The Big Yawn

  • From my big, arms-outstretched morning yawn, to my stifled awkward supressed facial stretches in online meetings, I yawn a lot. From Hippocrates to the modern day, scientists have long pondered over the reasons why we yawn. Here we’ll look at some of the explanations and discover if other species also partake in this strange, highly contagious activity.

    Absolutely everyone yawns. Men, women, children, grandmas, great-uncles and even foetuses in the womb have been known to yawn. It is still debated as to why we yawn, but scientists have a number of theories. The first is one you’ve probably re-told yourself: when we’re tired or bored, we don’t breathe as deeply as we would usually and thus we take in less oxygen because our breathing has slowed. To compensate our body takes a big yawn, bringing in more oxygen and replacing the carbon dioxide in our blood. As I said, the standard answer you would give at a virtual pub quiz. However, this theory would suggest that yawning is a completely involuntary reflex to help regulate the oxygen in our blood. Studies have since shown that breathing in more oxygen doesn’t decrease our yawning, so why else might we yawn?

    Here are three other popular theories:
    1. Stretching our lungs and lung tissue – yawning could present a way to stretch our muscles and joints, increase heart rate and subsequently make us feel more awake, by forcing more blood to our face and brain.

    2. A protective reflex – yawning may redistribute the oil-like substance (i.e. surfactant) which helps to lubricate the inside of our lungs and keep them from collapsing.

    3. Brain temperature – the most scientifically backed theorem to date. In 2014, it was hypothesised that if the brain’s temperature got too far from the norm, a deep inhale could cool it down. If you’re tired or bored, your brain slows down and yawning could help to regulate the temperature, cooling it to within a normal range. The study looked at seasonal changes and the difference in yawning rate between summer and winter months. In colder conditions, the yawning rate was lower than in the warmer summer months suggesting, to the researchers, that the brain liked cooler conditions and required more thermal regulation in the summer. By yawning, our jaw moves and thus our blood moves around the skull, helping to carry away excess heat. A deep breath in then brings cooler air to our sinuses which lead to the brain, cooling it down.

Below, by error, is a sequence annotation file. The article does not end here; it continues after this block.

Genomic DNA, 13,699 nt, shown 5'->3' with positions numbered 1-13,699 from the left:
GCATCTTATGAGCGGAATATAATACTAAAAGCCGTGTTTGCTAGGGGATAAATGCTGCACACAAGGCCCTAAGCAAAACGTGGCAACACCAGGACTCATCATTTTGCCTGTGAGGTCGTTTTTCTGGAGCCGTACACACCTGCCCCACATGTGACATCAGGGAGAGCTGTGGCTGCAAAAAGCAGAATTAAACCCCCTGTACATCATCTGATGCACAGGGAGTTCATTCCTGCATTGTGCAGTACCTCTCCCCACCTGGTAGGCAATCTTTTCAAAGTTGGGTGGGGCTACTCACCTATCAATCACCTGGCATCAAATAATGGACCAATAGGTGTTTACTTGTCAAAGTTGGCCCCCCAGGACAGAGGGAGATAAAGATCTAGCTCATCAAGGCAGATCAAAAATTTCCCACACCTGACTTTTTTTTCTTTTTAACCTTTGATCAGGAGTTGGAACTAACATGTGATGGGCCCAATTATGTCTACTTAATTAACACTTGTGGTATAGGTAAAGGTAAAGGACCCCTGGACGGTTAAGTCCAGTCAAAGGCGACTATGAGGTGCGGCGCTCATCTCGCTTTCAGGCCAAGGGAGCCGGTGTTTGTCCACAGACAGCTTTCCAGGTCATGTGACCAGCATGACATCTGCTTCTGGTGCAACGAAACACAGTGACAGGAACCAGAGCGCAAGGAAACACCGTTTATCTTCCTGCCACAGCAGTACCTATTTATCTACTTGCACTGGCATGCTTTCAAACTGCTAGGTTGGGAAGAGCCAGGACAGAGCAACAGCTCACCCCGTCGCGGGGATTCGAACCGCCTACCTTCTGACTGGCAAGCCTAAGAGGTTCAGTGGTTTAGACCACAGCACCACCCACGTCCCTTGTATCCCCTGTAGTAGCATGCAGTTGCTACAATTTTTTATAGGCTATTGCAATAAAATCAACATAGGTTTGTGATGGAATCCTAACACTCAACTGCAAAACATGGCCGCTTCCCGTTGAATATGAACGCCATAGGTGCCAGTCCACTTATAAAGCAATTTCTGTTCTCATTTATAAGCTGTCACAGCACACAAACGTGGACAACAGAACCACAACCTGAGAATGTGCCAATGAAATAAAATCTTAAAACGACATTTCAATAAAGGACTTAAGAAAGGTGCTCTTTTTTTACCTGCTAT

Why are yawns contagious? About 50% of people who observe a yawn will yawn in response. In fact, yawns are so contagious that even merely mentioning them can trigger them…sorry. Some researchers believe that the contagiousness of yawns could be a clue as to their purpose and possibly linked to primitive communication methods. Could yawns have been a way of syncing a group of people’s biological clocks, telling them when it was time to be tired? If a group has the same routine they can work together more efficiently. Yawns could also help a group of people reach the same level of alertness. If yawns help us stretch and become more alert, and if they’re also highly contagious, this could help a group reach the same level of attention, making them more vigilant to threats (or just equally sleepy at the back of a lecture hall…). Whilst we all acknowledge how contagious yawns can be, it appears most contagious between friends and family, which supports a theory of emotional bias and a close connection to “our group”.